Chapter 3: Karma-yoga
niyatam kuru karma tvam
karma jyayo hy akarmanah
sarira-yatrapi ca te
na prasiddhyed akarmanah
niyatam—prescribed; kuru—do; karma—duties; tvam—you; karma—work; jyāyaḥ—better; hi—than; akarmaṇaḥ—without work; śarīra—bodily; yātrā—maintenance; api—even; ca—also; te—your; na—never; prasiddhyet—effected; akarmaṇaḥ—without work.
Perform your prescribed duty, for action is better than inaction. A man cannot even maintain his physical body without work.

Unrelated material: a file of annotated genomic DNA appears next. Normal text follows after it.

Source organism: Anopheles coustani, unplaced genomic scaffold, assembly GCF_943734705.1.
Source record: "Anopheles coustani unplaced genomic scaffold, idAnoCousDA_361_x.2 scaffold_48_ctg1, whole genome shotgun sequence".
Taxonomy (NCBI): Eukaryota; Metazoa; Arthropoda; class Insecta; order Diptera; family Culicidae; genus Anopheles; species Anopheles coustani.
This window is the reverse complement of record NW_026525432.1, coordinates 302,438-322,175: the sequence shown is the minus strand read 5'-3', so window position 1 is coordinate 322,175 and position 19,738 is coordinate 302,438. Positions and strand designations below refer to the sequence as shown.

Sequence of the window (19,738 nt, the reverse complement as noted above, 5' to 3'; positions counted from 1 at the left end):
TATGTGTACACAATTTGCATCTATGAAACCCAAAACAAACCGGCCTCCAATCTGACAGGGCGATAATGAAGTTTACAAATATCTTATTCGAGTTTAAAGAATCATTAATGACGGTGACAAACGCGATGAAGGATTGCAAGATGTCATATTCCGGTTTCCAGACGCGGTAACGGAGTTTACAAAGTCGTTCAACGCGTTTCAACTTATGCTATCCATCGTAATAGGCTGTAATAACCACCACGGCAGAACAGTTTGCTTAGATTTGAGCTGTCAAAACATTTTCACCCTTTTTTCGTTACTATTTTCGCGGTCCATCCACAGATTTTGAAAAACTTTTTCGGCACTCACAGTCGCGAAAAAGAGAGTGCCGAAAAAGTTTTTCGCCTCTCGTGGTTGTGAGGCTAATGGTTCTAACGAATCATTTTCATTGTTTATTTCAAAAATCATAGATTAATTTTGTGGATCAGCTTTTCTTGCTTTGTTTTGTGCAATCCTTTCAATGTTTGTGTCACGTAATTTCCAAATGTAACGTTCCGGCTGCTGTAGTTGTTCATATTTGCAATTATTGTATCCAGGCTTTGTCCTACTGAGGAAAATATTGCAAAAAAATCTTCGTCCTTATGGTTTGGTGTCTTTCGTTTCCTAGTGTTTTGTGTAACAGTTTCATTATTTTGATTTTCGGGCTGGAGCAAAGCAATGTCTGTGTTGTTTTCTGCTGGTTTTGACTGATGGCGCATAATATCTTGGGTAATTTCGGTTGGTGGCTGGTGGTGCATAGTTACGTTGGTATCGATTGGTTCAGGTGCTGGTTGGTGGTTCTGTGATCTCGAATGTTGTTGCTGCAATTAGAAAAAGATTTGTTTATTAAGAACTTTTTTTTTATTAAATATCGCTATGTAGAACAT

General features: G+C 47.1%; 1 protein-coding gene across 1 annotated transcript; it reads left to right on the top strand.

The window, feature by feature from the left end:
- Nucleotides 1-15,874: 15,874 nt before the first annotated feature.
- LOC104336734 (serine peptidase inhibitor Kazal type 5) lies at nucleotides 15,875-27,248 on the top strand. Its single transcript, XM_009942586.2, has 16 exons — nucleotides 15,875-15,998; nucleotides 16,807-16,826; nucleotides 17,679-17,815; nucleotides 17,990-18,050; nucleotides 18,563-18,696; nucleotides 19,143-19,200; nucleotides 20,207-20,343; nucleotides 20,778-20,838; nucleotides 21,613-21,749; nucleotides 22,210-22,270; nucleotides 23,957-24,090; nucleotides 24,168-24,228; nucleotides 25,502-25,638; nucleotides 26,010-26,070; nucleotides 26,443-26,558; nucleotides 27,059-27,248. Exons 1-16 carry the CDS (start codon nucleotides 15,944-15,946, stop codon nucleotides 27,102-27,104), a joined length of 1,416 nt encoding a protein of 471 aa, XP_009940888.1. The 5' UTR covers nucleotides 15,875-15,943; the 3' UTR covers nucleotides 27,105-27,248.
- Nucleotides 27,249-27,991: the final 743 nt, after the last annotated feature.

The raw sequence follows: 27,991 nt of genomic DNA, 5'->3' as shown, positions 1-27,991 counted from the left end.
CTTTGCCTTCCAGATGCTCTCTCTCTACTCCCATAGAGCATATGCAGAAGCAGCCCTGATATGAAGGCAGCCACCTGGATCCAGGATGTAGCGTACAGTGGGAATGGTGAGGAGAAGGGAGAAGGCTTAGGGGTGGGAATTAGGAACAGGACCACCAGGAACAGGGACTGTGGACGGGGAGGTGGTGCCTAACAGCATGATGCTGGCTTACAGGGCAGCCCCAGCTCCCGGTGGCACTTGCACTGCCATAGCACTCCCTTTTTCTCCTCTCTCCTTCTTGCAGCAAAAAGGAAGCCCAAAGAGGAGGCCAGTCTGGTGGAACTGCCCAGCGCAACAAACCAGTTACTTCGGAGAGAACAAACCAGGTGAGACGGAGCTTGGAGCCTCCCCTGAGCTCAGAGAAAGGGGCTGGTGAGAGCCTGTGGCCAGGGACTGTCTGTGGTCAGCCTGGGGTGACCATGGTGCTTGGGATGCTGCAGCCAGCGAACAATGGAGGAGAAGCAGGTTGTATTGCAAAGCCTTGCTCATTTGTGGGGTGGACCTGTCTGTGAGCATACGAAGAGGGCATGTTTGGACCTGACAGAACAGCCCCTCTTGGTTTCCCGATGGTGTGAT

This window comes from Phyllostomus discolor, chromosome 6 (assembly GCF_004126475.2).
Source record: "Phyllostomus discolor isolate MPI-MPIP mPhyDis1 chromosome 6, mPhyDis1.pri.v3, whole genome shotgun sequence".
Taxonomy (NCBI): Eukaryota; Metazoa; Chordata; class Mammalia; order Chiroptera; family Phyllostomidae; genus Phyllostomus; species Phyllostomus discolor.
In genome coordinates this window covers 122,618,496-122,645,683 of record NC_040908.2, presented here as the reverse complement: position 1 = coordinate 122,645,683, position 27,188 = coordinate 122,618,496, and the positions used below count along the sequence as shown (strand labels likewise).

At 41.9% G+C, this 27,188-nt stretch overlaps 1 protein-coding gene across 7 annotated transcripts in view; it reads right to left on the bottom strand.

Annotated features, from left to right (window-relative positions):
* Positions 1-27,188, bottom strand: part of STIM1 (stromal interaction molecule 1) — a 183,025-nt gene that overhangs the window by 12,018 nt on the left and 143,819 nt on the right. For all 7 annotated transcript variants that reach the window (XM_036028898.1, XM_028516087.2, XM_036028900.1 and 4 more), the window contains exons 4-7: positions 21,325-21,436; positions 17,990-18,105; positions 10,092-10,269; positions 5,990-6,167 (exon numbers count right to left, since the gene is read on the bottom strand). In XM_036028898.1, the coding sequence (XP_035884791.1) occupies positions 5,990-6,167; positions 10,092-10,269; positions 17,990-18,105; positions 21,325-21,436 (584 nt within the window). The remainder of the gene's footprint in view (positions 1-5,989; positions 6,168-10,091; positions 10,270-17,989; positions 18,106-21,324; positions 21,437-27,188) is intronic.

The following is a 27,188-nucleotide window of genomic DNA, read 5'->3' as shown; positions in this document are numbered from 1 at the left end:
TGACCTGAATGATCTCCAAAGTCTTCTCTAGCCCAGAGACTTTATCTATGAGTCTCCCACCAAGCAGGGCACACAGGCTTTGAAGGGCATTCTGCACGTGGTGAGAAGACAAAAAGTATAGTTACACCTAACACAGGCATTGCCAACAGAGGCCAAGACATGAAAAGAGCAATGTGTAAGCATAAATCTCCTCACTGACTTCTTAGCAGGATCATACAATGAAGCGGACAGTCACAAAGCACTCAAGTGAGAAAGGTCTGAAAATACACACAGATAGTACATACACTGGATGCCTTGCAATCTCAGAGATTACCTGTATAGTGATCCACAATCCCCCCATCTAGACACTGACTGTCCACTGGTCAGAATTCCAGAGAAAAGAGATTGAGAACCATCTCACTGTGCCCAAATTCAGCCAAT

There are many pseudo-meditators who misrepresent themselves as belonging to high parentage, and great professional men who falsely pose that they have sacrificed everything for the sake of advancement in spiritual life. Lord Kṛṣṇa did not want Arjuna to become a pretender, but that he perform his prescribed duties as set forth for kṣatriyas. Arjuna was a householder and a military general, and therefore it was better for him to remain as such and perform his religious duties as prescribed for the householder kṣatriya. Such activities gradually cleanse the heart of a mundane man and free him from material contamination. So-called renunciation for the purpose of maintenance is never approved by the Lord, nor by any religious scripture. After all, one has to maintain one's body and soul together by some work. Work should not be given up capriciously, without purification of materialistic propensities. Anyone who is in the material world is certainly possessed of the impure propensity for lording it over material nature, or, in other words, for sense gratification. Such polluted propensities have to be cleared. Without doing so, through prescribed duties, one should never attempt to become a so-called transcendentalist, renouncing work and living at the cost of others.